One Church One Child pushes for awareness of resources
By St. Clair Murraine
Outlook staff writer
After more than two hours of discussions on how to connect foster parents to available resources, child welfare advocates concluded that a more intensified effort is needed to get information to those who want it.
About 20 people, including several from government agencies, gathered in a classroom at Bethel Missionary Baptist Family Life Center to discuss ways to get services to foster parents and their children. The discussion was organized by One Church One Child.
“We are going to look at what happened here today and see what should be the next step in moving forward,” said Arie Sailor, executive director of One Church One Child. “We don’t just want to stop here. We want this to be an initiative to pull the partners together so that these children can benefit.”
The discussion was part of a four-hour “Spread the Holiday Cheer Celebration” program. Several children’s activities were held in the gymnasium before they were treated to lunch.
Meanwhile, the panel heard from foster parents and members of child welfare support organizations about issues that included healthcare, mentoring and what churches can do to get their congregations more involved by letting them know what services are available outside of their churches.
“The agencies are already out there working,” Sailor said. “They already have partners but they don’t have enough partners.”
Some of the funding issues for foster parenting programs were also brought to the forefront by Mike Watkins, CEO of Big Bend Community Based Care. There are several agencies around the Big Bend that provide needed services that adoptive parents need to know about, he said.
Two years ago, the Florida Legislature approved tax-funded incentives for private agencies that handle the state’s foster-children adoptions. Funding sometimes is one of the main issues that create a challenge in placing many siblings who are among the state’s estimated 14,000 foster children together.
Watkins, who praised the church-based initiative One Church One Child, also mentioned the issue of adoption after a child ages out of the foster care system. Many move on from foster homes, if they desire, to the Independent Living Services program (through Children and Families), he said.
They could stay in that program until they are 23.
“That gives us a buffer of three to five years to try to get them caught up with their peers,” Watkins said. “They don’t have a support system nor do they have a family in the community. The questions become how do we create that support, help them get their degree or GED and those kinds of support so that they can be independent.”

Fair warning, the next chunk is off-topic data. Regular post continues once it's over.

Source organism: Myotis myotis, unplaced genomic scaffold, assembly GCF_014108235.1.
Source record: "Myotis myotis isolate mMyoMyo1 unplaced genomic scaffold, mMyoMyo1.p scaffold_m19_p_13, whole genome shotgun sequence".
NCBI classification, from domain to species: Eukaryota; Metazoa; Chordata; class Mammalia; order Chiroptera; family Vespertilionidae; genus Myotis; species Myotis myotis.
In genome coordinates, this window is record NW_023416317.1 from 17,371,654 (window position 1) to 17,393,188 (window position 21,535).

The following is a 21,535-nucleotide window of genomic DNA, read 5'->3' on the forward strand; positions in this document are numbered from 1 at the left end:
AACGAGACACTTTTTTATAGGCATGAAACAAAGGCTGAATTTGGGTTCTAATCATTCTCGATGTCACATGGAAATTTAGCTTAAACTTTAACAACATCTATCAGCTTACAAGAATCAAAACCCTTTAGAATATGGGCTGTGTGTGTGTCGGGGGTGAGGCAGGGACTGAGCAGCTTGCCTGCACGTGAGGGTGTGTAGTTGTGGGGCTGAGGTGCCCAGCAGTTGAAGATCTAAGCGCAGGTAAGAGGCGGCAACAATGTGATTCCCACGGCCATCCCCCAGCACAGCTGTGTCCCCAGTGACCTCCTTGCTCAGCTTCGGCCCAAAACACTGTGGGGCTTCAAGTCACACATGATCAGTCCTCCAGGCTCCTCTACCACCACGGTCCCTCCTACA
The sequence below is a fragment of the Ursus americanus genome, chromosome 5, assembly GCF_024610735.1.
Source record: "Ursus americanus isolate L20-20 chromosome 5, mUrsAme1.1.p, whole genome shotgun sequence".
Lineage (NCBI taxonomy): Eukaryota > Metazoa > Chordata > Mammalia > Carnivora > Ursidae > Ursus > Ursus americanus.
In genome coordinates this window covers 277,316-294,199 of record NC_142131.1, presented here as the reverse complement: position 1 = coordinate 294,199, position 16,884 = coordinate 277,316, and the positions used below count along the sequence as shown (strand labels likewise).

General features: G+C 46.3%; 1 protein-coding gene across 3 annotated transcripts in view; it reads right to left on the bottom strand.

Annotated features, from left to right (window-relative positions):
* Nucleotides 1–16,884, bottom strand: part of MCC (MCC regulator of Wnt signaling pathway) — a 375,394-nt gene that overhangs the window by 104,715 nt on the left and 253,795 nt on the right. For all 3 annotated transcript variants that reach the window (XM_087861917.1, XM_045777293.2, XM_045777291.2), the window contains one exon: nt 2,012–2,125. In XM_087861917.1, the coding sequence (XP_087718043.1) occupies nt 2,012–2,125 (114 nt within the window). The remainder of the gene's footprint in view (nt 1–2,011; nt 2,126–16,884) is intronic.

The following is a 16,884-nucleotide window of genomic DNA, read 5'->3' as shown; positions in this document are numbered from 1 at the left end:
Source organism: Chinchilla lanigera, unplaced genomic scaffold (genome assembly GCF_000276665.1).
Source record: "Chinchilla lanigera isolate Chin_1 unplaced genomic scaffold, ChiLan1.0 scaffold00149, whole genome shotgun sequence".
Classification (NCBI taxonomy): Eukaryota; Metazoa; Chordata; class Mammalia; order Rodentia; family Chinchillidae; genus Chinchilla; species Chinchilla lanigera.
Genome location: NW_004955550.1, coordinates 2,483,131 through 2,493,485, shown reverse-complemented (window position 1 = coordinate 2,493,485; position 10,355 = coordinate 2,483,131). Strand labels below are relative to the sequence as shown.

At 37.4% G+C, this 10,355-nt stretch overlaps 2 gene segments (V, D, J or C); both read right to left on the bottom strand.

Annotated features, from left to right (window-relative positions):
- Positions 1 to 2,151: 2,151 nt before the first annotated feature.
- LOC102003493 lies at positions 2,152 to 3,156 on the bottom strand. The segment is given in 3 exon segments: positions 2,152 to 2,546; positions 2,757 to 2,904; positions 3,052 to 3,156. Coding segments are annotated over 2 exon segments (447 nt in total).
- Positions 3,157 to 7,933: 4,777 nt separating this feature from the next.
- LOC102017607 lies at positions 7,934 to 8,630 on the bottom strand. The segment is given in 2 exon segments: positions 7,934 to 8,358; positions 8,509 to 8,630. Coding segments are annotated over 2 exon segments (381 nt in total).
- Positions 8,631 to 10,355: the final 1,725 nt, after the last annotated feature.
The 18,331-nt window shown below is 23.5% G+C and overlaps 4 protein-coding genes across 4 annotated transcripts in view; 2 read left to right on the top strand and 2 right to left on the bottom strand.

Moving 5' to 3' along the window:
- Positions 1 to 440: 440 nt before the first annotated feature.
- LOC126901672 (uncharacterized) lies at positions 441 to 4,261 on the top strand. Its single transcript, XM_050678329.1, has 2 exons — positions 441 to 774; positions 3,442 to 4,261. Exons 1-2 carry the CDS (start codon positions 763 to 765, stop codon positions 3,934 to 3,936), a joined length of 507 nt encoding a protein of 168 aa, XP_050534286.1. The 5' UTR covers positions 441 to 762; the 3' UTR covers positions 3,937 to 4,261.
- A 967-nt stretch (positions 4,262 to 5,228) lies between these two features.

However, most of the conversation was about what church-based groups could do to help improve services for younger children.
Through One Church One Child, many churches in the Big Bend are currently involved. Members are encouraged to become adoptive parents or assist with support services, commonly known as “watch care.”
Having dialogs like the forum is part of an on-going effort to bring awareness to foster parenting, said Sailor, who also heads up the foster children’s program at Bethel.
“I see an opportunity to educate the community more to have a great exchange of information and how the community at-large can be a part of addressing the needs of children and families in care.
“They (churches) can start by praying, but when they get to see what the needs are, pastors and churches can say, ‘you know, we can do more.’ We have the capacity to work with a child.”
That might only take an effort to becoming a mentor, said Rev. Robert Butler. He said his church, Little St. John Missionary Baptist Church in Perry, has gone as far as adding a program for unwed mothers.
Butler used a case in which he mentored a young man in a class of children with special needs. He said he recently met the young man from that class and he expressed gratitude for Butler’s mentoring.
Lew Elliott and his wife, Noel, also made a point to stress that getting foster children involved in extracurricular activities could lead to a more wholesome life. They named several organizations that offer athletic programs and scholarships that could be a good fit for foster children.
Making those or any other type of resources program work are as simple as knowing how to find the resources, said Watkins.
“We are only limited by those connections we can make,” he said. “I think as a wellness here, the resources are available. It’s just how do we make the connections occur.”
One Church One Child was started in Florida when former Gov. Bob Martinez realized in 1986 that there were a large number of children in dysfunctional homes. The Legislature eventually passed the One Church One Child Corporation Act in 1990.
The Act was framed from a concept that was founded by Catholic priest Father George Clements in Chicago. Clements started the One Church One Child organization by approaching Black churches to take the lead in getting members of their congregation to become foster or adoptive parents.
Martinez appointed Rev. R.B. Holmes, pastor of Bethel Missionary Baptist Church, as the first president of the organization in Florida.
Efforts like the forum will go a long way in winning support for child welfare programs, said Zackary Gibson, chief child advocate and director with the governor’s office of adoption and child protection.
“I think it’s just a matter of continuing the dialog,” said Gibson, who observed the discussion from the audience. “I think there were some great ideas that were shared here, both on how do we help support questions that came up to access services (and) also for the ability to see how we can share this message to others who may have this feeling that they may want to do something to step up.”